During WWII, keeping up morale for American soldiers was a major national concern. The Library Section of the U.S. War Department, and later an organization called the Council on Books in Wartime, figured out a way to print contemporary titles inexpensively in a small paperback format that would also be easy to carry. The books were printed on presses used for magazines, so the text was set in two columns and each printed page usually included the text of four books. Once printed, the pages were cut apart horizontally. This process created paperbacks that were wider than they were tall. The covers of the Armed Services Editions (ASE) showed an image of the original book cover and noted whether the edition was abridged. Most were not.
Over the course of the war, 1,322 books (some of which were reprints) were selected to be Armed Service Editions. The list of titles comprised many genres and styles, including fiction, nonfiction, plays, and poetry. It included contemporary literature as well as classics. Though the Army and Navy had to approve the titles selected by the Council on Books in Wartime, there was much less censorship of the titles than might be expected. The program handed out more than one million copies of ASE paperbacks, each free to service members.
One of the books chosen for publication as an ASE was Betty Smith’s A Tree Grows in Brooklyn. Smith worked for years as a playwright before writing her first novel, which was wildly successful. She wrote A Tree Grows in Brooklyn while living in Chapel Hill, but based the novel on her childhood in Brooklyn. This story of a young girl growing up in the tenements was surprisingly popular with soldiers, who sent lots of fan mail to Betty Smith in Chapel Hill. According to Michael Hackenberg’s “The Armed Services Editions in Publishing History,” Smith actually received much more fan mail from soldiers than she did from civilians, even though her book was very popular at home.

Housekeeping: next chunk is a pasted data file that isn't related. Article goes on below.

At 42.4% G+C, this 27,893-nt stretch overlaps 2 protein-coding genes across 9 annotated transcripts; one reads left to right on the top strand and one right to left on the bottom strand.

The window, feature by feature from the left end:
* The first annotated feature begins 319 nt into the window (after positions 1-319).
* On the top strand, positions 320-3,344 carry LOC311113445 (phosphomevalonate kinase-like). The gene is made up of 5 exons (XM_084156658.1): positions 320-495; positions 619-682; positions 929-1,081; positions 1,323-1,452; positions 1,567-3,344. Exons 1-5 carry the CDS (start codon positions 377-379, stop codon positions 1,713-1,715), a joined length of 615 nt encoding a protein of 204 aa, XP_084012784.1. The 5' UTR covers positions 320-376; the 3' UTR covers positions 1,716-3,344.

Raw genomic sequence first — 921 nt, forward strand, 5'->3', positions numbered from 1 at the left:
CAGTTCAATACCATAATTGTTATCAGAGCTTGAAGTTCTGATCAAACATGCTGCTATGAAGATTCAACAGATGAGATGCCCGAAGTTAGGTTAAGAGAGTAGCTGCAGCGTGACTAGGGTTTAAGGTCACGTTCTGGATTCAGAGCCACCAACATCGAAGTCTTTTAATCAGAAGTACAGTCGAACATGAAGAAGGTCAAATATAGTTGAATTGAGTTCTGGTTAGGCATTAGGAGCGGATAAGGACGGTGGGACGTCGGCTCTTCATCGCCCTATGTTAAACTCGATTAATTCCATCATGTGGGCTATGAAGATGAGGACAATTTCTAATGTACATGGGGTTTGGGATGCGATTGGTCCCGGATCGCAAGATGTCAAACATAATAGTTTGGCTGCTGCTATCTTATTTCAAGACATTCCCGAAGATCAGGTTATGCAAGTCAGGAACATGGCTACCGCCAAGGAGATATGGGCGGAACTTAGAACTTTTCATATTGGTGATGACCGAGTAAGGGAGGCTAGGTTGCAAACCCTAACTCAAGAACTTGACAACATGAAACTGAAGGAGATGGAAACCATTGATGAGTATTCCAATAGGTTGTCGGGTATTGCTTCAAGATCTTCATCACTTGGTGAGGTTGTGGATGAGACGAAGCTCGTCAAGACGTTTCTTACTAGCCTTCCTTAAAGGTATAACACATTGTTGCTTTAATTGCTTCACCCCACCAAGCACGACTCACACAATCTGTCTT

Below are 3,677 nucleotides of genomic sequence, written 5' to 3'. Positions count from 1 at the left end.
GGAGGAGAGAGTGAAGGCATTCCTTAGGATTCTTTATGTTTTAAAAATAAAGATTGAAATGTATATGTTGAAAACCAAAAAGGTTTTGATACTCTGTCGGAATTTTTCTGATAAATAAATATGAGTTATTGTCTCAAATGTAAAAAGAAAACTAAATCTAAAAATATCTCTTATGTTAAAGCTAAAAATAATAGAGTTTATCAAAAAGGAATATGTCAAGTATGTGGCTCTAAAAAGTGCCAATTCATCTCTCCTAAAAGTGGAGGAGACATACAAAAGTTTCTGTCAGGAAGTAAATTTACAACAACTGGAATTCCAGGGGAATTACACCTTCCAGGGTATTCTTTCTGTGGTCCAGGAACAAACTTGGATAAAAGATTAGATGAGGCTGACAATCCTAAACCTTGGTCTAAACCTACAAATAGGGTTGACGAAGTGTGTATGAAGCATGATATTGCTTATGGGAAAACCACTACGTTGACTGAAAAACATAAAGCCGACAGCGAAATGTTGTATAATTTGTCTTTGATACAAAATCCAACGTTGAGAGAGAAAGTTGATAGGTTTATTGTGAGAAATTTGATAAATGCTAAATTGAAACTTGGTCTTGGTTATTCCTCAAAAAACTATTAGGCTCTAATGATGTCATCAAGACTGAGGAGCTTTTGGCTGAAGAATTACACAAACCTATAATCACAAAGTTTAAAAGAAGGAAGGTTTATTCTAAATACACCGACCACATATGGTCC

Because of its popularity, A Tree Grows in Brooklyn was one of about 100 titles chosen for a second printing as an ASE. In their fan letters, some soldiers wrote that Smith’s book reminded them of their own childhoods in Brooklyn.
In a fan letter dated September 5, 1944, Charlie Pierce wrote, “I am a soldier some 1,500 miles from my beloved Brooklyn of which you wrote, so I know something of loneliness. Your book brought many hours of happiness to me – it was so human and so understanding.” Yet another soldier, Frank Ebey, called it simply, “that splendid book,” in his letter from September 1944. Perhaps it was the humanity that Pierce notes, more than a sense of place, which caused A Tree Grows in Brooklyn to resonate with so many ASE readers.
Betty Smith was not the only author with North Carolina ties to have a work published as an ASE. The program printed two of Thomas Wolfe’s novels, Look Homeward, Angel and Of Time and the River.